Kiski, Apollo vie over sewers
Kiski Township can't start work on a $300,000 sewer separation until it irons out agreements with neighboring Apollo.
The township wanted to start on April 1 to install a new sanitary sewer on First Street, township Solicitor Tim Geary said.
But the state won't let that happen unless Apollo gives its permission.
Apollo officials are refusing to sign off on the project until the township accepts maintenance agreements on the lines that are to the borough's liking.
“The Department of Environmental Protection has indicated they will not issue the permits to Kiski until we go through Apollo,” Geary said.
The existing combined system will become a storm sewer.
The township's sanitary and storm sewers tie into the borough's lines.
Apollo wants Kiski Township to share in maintenance costs of the lines within the borough, based on the flow into them from the township. The impact of additional development in Kiski Township also is a concern.
The township and borough have been negotiating for several months.
Apollo Council President David Heffernan said the state requiring Apollo's approval before Kiski Township can start work puts the borough in the “driver's seat.”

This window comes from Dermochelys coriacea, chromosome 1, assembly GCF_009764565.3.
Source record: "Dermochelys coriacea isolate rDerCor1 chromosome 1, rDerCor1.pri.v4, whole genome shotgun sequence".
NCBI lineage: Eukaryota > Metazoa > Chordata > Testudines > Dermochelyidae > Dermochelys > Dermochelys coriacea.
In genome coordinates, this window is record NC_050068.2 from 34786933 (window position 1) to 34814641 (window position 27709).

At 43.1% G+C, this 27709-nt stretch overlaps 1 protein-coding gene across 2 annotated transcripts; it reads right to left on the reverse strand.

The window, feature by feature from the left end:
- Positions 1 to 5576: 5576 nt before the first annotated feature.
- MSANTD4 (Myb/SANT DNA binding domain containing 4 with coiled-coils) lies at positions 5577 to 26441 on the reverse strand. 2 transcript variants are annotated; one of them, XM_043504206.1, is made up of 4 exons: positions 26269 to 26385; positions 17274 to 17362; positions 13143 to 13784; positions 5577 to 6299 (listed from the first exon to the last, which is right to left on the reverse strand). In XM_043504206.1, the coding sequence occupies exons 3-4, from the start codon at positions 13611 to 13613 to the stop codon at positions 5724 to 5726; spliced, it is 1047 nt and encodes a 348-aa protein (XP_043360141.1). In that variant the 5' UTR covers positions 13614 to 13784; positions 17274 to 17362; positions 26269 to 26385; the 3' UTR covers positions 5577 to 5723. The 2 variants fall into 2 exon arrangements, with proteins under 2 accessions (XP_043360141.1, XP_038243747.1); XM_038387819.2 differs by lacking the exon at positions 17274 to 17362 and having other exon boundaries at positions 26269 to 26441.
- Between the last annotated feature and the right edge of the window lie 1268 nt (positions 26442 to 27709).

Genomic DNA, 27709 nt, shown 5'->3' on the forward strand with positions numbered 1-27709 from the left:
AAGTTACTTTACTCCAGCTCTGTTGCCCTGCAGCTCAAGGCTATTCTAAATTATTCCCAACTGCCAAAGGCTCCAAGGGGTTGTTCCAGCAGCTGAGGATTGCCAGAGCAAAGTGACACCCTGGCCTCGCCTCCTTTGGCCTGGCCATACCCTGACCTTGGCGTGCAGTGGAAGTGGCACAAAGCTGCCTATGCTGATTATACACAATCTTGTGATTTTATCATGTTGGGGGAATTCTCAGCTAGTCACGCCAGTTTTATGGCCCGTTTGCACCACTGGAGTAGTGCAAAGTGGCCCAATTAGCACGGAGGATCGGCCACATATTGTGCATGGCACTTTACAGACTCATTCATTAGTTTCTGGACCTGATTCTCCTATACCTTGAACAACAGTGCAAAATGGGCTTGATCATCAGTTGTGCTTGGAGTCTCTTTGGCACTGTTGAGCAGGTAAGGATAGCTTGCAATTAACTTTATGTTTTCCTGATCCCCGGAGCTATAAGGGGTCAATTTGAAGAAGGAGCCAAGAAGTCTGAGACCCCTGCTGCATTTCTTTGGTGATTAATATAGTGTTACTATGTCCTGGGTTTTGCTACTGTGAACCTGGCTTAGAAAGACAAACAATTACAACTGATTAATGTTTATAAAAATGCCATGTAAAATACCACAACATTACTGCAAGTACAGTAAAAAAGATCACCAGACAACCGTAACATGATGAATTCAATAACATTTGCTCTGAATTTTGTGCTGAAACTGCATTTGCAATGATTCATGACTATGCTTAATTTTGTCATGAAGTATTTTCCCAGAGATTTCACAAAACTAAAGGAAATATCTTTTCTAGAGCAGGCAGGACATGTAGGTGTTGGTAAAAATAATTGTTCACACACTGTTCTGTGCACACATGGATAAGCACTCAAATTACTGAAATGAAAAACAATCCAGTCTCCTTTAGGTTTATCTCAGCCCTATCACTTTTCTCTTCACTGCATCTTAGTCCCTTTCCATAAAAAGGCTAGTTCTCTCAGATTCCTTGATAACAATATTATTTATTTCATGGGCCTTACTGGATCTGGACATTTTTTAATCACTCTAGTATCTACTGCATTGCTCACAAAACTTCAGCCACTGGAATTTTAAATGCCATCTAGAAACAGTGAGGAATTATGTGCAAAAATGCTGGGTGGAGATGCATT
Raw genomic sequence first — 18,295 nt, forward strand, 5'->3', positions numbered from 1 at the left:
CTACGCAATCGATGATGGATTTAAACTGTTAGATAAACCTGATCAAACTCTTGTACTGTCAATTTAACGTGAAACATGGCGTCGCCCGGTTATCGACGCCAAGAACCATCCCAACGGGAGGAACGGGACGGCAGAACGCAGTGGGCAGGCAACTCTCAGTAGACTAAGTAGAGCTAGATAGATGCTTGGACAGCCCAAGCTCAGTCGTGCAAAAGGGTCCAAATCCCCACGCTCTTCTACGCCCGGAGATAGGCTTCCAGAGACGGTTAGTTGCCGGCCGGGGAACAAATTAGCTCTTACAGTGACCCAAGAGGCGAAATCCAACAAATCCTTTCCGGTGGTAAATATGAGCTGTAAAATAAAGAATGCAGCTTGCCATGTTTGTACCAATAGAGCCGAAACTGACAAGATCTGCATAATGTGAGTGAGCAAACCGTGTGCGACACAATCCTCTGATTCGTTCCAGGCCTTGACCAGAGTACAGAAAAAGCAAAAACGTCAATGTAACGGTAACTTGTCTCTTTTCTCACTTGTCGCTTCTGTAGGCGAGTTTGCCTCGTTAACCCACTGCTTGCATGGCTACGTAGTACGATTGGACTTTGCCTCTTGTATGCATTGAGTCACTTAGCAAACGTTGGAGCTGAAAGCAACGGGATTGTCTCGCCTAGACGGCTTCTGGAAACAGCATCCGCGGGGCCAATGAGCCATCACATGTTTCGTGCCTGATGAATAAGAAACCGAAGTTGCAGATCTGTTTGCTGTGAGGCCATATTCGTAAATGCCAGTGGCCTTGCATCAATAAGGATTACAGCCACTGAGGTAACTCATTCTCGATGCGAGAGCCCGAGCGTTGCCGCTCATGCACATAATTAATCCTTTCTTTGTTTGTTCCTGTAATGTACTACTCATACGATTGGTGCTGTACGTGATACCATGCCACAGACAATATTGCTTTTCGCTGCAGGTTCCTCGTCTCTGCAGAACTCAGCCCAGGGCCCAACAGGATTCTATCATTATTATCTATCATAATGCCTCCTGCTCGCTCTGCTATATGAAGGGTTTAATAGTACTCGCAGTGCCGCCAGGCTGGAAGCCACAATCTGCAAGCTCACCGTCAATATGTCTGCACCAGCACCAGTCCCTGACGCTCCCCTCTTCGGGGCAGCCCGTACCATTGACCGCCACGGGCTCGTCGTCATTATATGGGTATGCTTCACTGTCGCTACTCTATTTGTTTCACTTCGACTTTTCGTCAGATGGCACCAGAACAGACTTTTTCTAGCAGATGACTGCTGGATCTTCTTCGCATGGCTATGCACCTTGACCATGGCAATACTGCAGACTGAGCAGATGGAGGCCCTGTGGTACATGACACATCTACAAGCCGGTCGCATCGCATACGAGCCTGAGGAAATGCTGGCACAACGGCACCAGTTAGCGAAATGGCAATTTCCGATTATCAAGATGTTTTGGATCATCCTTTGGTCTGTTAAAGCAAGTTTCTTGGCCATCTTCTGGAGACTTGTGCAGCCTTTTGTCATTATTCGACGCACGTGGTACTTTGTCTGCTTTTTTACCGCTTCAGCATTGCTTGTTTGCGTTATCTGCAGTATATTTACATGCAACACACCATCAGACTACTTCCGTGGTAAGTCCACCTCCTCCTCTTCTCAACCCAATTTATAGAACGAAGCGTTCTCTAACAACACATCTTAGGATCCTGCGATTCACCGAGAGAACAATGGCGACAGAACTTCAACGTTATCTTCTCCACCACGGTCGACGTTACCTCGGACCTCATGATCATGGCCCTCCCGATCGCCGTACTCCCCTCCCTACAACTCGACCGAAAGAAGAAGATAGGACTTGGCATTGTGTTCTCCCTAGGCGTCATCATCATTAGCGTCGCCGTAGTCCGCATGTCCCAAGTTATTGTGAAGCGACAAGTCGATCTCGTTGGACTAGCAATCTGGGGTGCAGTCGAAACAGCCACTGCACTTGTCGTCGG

Apollo Council discussed the issue on Thursday with its engineer, Rich Craft of Olsen and Associates, but could not reach any conclusions. Council decided to meet again on April 9 to continue deliberations.
Kiski Township officials are ready to start construction, which can be finished in three months, according to Geary.
The project is intended to reduce excess flow to the Kiski Valley Water Pollution Control Authority's treatment plant. If the separation is not done, township residents could face higher sewage bills because of the excess flow, Geary said.
“We really want to get started,” he said.
Geary said the township and borough had a maintenance agreement on the sanitary sewer more than two years ago, but Apollo officials refused to sign it.
The borough then wanted a separate agreement for the storm sewer, but the township initially balked. A proposal was made, and engineers and lawyers for the two municipalities have been tweaking it, Geary said.
“All the things they asked to be changed we agreed to — the reasonable things,” Geary said. “You can't give somebody else a blank check.
“We're not asking for a blank check, and we're not giving them one.”
Brian C. Rittmeyer is a staff writer for Trib Total Media. He can be reached at 724-226-4701 or email@example.com.